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Cooking with Horseradish

Cooking with Horseradish

With its nubby brown skin, this fleshy white root belongs to the mustard family. It can grow up to 15" in length. It has virtually no aroma until you scratch its skin; then, it will emit a sharp, penetrating aroma, similar to mustard oil, causing your eyes to water. Horseradish enrages the tastebuds and nostrils with its highly volatile oils and hot, pungent flavor. It also clears the sinuses. It's a favorite for seasoning beef, smoked fish, and strong-flavored vegetables.

Choosing Horseradish
Look for clean, unbroken roots with firm (but not dry) flesh. When fresh horseradish is unavailable, use prepared horseradish, which has been grated and preserved in vinegar. Some makers of bottled prepared horseradish pack it with grated beet, which colors it purple-red and gives it a sweet flavor.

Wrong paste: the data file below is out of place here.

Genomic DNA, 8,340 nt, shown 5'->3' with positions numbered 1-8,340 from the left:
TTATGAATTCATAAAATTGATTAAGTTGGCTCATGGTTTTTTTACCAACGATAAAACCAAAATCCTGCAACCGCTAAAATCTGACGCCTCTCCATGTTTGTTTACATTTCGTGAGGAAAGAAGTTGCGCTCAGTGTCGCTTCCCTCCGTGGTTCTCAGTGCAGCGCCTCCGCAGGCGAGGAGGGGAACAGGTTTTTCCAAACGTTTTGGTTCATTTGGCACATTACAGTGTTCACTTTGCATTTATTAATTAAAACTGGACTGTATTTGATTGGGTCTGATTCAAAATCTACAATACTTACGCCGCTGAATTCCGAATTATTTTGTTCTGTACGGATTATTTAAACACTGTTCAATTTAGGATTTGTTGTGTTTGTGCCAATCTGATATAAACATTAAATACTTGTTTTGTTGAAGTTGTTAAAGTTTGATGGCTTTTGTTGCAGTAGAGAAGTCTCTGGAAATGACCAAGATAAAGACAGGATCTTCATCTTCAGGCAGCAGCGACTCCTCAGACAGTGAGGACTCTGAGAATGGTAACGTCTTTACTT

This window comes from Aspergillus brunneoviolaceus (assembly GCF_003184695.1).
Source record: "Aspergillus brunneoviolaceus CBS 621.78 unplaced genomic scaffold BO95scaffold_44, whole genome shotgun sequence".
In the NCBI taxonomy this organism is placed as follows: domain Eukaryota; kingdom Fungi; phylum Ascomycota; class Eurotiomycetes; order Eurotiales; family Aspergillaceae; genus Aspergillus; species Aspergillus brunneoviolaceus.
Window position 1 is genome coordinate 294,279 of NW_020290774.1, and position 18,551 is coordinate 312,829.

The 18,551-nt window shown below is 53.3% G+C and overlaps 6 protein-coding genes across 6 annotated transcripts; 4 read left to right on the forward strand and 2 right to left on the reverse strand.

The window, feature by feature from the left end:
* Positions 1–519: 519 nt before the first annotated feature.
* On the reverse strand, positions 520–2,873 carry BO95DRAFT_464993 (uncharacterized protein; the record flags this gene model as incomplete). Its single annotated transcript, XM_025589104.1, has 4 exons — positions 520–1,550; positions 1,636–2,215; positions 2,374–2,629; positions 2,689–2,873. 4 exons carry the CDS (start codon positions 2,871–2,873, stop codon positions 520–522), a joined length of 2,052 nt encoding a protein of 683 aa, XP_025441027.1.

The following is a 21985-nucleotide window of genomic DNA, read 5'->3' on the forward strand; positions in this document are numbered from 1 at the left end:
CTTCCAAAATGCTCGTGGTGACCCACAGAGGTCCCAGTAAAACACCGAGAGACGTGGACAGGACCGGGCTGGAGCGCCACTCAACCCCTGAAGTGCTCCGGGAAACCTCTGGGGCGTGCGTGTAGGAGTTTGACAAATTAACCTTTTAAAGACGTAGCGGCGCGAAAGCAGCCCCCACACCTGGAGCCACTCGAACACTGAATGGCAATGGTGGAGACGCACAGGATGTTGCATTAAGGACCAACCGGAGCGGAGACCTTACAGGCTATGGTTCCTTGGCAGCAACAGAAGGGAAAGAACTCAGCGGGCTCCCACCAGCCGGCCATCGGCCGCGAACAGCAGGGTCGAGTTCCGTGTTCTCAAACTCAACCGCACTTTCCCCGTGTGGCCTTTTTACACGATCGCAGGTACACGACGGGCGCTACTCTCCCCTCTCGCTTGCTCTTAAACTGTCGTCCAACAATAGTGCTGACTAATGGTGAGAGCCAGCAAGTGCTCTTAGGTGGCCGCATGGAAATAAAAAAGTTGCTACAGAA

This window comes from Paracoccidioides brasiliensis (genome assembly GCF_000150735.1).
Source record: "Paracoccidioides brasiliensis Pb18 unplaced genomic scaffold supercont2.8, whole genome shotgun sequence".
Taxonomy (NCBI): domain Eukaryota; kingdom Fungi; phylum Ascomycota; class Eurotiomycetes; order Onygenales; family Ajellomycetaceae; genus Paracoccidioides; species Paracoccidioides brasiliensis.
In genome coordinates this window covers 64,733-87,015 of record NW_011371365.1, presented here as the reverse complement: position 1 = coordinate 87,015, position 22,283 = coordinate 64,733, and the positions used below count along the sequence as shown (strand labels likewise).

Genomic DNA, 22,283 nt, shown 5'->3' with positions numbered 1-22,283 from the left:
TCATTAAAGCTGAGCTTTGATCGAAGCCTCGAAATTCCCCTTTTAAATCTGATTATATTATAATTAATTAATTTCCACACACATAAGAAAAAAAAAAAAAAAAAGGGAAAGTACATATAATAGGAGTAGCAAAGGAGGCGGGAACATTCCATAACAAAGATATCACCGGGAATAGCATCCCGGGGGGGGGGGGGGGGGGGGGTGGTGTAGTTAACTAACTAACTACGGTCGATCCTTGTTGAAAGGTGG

Storing Horseradish
Keep fresh horseradish tightly wrapped in a plastic bag and refrigerate for up to 3 weeks or freeze for up to 6 months. Or grate it and freeze it immediately by lining a plate with plastic wrap and dotting it with teaspoon-size mounds of horseradish. Freeze until the mounds are solid, then peel them from the plastic and place them in a zipper-lock freezer bag for up to 6 months. Return to room temperature before using. Use bottled prepared horseradish within 1 month of opening it; after that, it turns bitter.

Using Fresh Horseradish
Peel the root and remove the fibrous core before grating. Use or freeze grated horseradish immediately, as its flavor tends to fade quickly.

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